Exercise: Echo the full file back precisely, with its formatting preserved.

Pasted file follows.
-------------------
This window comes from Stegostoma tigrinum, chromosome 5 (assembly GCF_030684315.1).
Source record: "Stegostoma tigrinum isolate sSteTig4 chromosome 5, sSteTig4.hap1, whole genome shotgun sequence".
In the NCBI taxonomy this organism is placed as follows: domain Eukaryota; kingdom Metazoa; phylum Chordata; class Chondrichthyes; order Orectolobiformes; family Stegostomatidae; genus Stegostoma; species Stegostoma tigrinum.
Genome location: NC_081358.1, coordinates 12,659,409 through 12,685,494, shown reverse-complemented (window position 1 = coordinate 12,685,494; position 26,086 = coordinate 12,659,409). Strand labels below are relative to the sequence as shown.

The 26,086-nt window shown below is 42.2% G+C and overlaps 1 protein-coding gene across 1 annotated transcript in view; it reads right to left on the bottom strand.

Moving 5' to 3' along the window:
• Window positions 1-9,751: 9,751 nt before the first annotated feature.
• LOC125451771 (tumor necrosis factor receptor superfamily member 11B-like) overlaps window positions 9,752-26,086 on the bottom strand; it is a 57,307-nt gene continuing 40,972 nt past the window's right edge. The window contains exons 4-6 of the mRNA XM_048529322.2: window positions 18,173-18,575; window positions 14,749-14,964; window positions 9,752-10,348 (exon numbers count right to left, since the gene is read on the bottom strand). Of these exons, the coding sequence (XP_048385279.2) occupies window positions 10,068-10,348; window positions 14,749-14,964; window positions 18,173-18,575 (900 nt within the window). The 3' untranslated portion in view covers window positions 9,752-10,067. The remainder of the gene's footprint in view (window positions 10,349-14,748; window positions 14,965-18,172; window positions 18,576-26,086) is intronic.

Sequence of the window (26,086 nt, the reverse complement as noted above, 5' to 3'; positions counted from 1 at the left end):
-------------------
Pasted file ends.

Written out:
This window comes from Stegostoma tigrinum, chromosome 5 (assembly GCF_030684315.1).
Source record: "Stegostoma tigrinum isolate sSteTig4 chromosome 5, sSteTig4.hap1, whole genome shotgun sequence".
In the NCBI taxonomy this organism is placed as follows: domain Eukaryota; kingdom Metazoa; phylum Chordata; class Chondrichthyes; order Orectolobiformes; family Stegostomatidae; genus Stegostoma; species Stegostoma tigrinum.
Genome location: NC_081358.1, coordinates 12,659,409 through 12,685,494, shown reverse-complemented (window position 1 = coordinate 12,685,494; position 26,086 = coordinate 12,659,409). Strand labels below are relative to the sequence as shown.

The 26,086-nt window shown below is 42.2% G+C and overlaps 1 protein-coding gene across 1 annotated transcript in view; it reads right to left on the bottom strand.

Moving 5' to 3' along the window:
• Window positions 1-9,751: 9,751 nt before the first annotated feature.
• LOC125451771 (tumor necrosis factor receptor superfamily member 11B-like) overlaps window positions 9,752-26,086 on the bottom strand; it is a 57,307-nt gene continuing 40,972 nt past the window's right edge. The window contains exons 4-6 of the mRNA XM_048529322.2: window positions 18,173-18,575; window positions 14,749-14,964; window positions 9,752-10,348 (exon numbers count right to left, since the gene is read on the bottom strand). Of these exons, the coding sequence (XP_048385279.2) occupies window positions 10,068-10,348; window positions 14,749-14,964; window positions 18,173-18,575 (900 nt within the window). The 3' untranslated portion in view covers window positions 9,752-10,067. The remainder of the gene's footprint in view (window positions 10,349-14,748; window positions 14,965-18,172; window positions 18,576-26,086) is intronic.

Sequence of the window (26,086 nt, the reverse complement as noted above, 5' to 3'; positions counted from 1 at the left end):